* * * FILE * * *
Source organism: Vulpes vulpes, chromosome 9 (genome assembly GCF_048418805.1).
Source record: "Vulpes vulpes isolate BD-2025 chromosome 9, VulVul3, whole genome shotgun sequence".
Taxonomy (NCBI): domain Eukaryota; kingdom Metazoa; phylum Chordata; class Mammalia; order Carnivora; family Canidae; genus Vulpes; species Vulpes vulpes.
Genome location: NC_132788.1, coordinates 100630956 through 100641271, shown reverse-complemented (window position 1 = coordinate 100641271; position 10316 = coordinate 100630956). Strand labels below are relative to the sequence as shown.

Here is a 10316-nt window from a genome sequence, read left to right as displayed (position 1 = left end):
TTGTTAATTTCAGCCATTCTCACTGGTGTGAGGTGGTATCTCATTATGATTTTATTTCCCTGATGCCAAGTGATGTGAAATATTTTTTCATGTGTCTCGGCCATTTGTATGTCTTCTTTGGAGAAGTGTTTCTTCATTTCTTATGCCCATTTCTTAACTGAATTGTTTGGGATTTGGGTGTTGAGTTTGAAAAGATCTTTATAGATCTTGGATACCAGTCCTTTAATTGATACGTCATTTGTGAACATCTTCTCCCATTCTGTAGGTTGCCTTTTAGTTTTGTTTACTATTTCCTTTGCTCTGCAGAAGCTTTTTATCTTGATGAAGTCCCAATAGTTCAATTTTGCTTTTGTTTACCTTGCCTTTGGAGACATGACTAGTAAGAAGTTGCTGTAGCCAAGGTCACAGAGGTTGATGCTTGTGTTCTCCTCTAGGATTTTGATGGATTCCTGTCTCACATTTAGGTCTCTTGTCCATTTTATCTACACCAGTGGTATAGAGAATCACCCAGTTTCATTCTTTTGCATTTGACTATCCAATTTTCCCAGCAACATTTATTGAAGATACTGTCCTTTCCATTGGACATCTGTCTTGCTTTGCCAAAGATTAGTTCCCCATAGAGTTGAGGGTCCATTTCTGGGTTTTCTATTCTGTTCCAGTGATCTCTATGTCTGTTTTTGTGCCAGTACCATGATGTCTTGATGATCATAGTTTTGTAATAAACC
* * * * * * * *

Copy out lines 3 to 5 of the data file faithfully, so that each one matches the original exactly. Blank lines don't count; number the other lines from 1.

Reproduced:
Taxonomy (NCBI): domain Eukaryota; kingdom Metazoa; phylum Chordata; class Mammalia; order Carnivora; family Canidae; genus Vulpes; species Vulpes vulpes.
Genome location: NC_132788.1, coordinates 100630956 through 100641271, shown reverse-complemented (window position 1 = coordinate 100641271; position 10316 = coordinate 100630956). Strand labels below are relative to the sequence as shown.

Here is a 10316-nt window from a genome sequence, read left to right as displayed (position 1 = left end):